Around this time last year, I stopped by a friend’s office to pick her up for a lunch date. I noticed a poster on the wall about the upcoming annual holiday party.

“That will be fun,” I said, nodding at the sign.

My friend rolled her eyes. 

“It’s supposed to make us feel appreciated,” she said. “But we don’t hear a word of thanks throughout the year, so a party feels insincere, like ‘too little, too late.’”  

Both Erin and I have heard employees say this kind of thing many times before. Here’s why: Every year, company leaders feel obliged to spend a few hours recognizing their employees for all their hard work. So, they have their HR team plan a holiday party, shell out for some nibbles and drinks, and crank up the iPod with some tunes. (Another version of this is handing out the token $50 bonus or gift card.) Afterward, they cross off “Thank employees” on their to-do list—and then it’s business as usual for the next 12 months.

Recognize your employees to boost engagement

This one-off approach to showing appreciation inspires eye-rolls at best. At worst, it may jeopardize employee retention, motivation, and morale. Productivity levels can suffer, too.

Research backs this up. According to Nine Lies About Work, when leaders check in with their team once a week, engagement jumps by 13%. When they check-in just once a month, team engagement drops by 5%. Bottom line? Scheduling weekly conversations with employees shows that you care about their well-being and happiness at work. Use this time to offer positive or constructive feedback or to find out what’s on their mind. (Read this post to learn about a simple, effective strategy for giving feedback.)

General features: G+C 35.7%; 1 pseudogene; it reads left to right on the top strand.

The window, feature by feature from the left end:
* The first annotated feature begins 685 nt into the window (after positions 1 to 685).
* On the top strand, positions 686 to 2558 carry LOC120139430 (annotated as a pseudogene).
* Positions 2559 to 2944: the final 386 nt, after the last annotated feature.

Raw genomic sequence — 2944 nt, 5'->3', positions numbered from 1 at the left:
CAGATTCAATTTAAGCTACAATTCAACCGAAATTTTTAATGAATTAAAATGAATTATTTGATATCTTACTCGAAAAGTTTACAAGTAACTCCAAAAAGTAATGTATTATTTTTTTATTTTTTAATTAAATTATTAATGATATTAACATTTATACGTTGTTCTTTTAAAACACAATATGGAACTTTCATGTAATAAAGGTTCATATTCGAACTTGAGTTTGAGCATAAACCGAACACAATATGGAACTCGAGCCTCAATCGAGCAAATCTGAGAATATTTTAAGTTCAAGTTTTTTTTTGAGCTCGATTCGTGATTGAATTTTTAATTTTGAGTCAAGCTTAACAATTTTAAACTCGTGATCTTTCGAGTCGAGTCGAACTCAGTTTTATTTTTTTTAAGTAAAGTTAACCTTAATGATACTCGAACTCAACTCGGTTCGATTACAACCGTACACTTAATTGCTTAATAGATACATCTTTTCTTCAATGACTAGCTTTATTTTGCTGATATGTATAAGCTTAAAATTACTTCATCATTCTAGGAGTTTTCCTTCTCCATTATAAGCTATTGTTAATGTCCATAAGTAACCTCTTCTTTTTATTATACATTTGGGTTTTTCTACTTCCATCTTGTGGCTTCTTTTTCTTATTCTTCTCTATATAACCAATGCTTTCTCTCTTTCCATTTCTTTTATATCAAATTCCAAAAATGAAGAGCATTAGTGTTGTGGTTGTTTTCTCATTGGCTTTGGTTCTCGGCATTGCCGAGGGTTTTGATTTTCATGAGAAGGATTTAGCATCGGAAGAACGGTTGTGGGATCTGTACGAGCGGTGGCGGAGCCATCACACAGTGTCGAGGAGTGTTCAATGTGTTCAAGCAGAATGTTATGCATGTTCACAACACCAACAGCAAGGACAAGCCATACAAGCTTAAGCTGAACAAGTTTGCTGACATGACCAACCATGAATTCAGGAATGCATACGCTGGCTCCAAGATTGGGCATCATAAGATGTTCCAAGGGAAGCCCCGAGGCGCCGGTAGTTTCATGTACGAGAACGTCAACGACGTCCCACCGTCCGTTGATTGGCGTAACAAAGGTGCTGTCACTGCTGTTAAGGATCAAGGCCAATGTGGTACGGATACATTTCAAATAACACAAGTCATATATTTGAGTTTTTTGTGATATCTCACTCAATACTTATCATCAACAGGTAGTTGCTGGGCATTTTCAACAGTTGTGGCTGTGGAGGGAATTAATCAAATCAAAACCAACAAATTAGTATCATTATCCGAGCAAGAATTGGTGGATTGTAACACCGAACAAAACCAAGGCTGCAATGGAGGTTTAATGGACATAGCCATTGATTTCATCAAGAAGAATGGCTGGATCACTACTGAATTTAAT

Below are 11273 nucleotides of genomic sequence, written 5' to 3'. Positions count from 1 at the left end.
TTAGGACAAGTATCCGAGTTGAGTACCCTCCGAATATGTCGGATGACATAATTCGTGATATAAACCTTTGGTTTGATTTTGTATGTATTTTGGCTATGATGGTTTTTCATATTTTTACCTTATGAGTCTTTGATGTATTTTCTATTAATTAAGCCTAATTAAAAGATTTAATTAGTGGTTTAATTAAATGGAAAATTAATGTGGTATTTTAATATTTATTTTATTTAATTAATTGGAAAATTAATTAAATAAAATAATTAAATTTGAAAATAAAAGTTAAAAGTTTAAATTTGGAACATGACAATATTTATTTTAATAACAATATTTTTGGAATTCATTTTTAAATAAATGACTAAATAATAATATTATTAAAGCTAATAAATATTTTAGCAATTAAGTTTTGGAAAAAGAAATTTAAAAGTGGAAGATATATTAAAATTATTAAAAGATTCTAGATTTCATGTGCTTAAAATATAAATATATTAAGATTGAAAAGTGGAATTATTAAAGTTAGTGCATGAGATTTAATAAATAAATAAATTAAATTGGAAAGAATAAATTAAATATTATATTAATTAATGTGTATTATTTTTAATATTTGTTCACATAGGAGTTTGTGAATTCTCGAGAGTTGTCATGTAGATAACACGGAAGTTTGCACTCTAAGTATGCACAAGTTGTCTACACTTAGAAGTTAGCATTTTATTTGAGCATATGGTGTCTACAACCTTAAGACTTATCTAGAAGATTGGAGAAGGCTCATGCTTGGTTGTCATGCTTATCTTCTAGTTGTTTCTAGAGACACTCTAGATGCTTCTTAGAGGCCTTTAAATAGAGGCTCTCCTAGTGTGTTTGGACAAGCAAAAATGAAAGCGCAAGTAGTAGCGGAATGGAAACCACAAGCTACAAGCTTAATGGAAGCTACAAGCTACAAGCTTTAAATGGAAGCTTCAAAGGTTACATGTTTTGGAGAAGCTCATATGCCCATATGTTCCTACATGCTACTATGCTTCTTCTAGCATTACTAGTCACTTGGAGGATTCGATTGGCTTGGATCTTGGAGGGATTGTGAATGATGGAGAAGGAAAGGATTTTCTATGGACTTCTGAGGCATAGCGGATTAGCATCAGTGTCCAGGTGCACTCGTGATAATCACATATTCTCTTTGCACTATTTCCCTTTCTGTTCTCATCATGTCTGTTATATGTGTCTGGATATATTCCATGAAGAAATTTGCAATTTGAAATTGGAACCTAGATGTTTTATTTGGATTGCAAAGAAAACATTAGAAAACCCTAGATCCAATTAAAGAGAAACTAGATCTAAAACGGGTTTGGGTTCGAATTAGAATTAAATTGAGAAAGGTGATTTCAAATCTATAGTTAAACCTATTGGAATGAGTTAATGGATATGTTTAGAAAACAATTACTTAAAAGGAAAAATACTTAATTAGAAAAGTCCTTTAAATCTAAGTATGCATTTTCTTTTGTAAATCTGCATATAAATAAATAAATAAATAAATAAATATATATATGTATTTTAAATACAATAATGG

Not convinced that leveraging human resource strategies drives employee engagement? Consider these statistics from Gallup’s 2017 State of the American Workplace study:

  • Companies with engaged employees are 21% more profitable  
  • Engaged employees have 41% lower absenteeism
  • Companies with engaged employees experience 24% less turnover  
  • Companies with engaged employees experience 70% fewer safety incidents  

3 ways to show your appreciation 

Here are three suggestions for recognizing your team.

  • Actively look for opportunities to celebrate employees. Make a point of “catching people doing good” each and every day.  
  • Write handwritten thank-you notes. Have a manager or direct supervisor write an appreciation note about employees’ specific acts of awesomeness.  
  • Give a high-five. Physical distancing may make actual high-fives tricky, so find another way to recognize an employee’s efforts in real-time. (Read this post to see how a $20 birthday cake boosted employee engagement at one company.)

“Thank you” goes even farther during challenging times

The pandemic may scuttle holiday party plans this year, but maybe there’s a silver lining. With everyone working—and juggling—harder than ever in 2020, it’s pretty obvious that finding meaningful ways to say thanks isn’t just a nice thing to do. It’s absolutely essential. 

At People Spark Consulting, we’re not against holiday parties or end-of-year bonuses. On the contrary, we cheer wildly whenever business leaders let their hard-working teams know they’re doing a great job. But as our friend’s “bah-humbug” comment makes clear, when you make such gestures in a vacuum, don’t be surprised if eye-rolls—and even resignations—follow. Instead, implementing consistent, ongoing HR strategies will engage and retain employees and make them feel seen, heard, and valued. And that’s very good for business. 

Stay well,

Kristen and Erin

Want to learn how to use smart HR strategies to grow your business faster? Book a call (it’s free!). 

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